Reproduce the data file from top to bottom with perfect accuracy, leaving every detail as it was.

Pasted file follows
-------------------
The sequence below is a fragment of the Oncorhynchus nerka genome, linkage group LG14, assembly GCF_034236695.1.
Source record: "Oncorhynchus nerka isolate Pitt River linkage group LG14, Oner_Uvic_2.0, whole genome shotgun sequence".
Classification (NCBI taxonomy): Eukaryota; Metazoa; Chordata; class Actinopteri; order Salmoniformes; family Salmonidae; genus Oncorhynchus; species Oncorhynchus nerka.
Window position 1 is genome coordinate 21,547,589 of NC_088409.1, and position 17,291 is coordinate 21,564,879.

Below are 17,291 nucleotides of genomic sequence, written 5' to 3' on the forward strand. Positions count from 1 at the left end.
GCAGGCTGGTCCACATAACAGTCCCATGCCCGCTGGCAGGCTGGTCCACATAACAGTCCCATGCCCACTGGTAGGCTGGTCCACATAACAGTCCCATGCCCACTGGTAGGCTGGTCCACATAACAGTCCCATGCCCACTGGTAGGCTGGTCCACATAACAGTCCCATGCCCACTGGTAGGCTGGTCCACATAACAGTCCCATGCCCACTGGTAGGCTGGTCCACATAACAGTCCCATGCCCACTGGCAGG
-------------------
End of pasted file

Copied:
The sequence below is a fragment of the Oncorhynchus nerka genome, linkage group LG14, assembly GCF_034236695.1.
Source record: "Oncorhynchus nerka isolate Pitt River linkage group LG14, Oner_Uvic_2.0, whole genome shotgun sequence".
Classification (NCBI taxonomy): Eukaryota; Metazoa; Chordata; class Actinopteri; order Salmoniformes; family Salmonidae; genus Oncorhynchus; species Oncorhynchus nerka.
Window position 1 is genome coordinate 21,547,589 of NC_088409.1, and position 17,291 is coordinate 21,564,879.

Below are 17,291 nucleotides of genomic sequence, written 5' to 3' on the forward strand. Positions count from 1 at the left end.
GCAGGCTGGTCCACATAACAGTCCCATGCCCGCTGGCAGGCTGGTCCACATAACAGTCCCATGCCCACTGGTAGGCTGGTCCACATAACAGTCCCATGCCCACTGGTAGGCTGGTCCACATAACAGTCCCATGCCCACTGGTAGGCTGGTCCACATAACAGTCCCATGCCCACTGGTAGGCTGGTCCACATAACAGTCCCATGCCCACTGGTAGGCTGGTCCACATAACAGTCCCATGCCCACTGGCAGG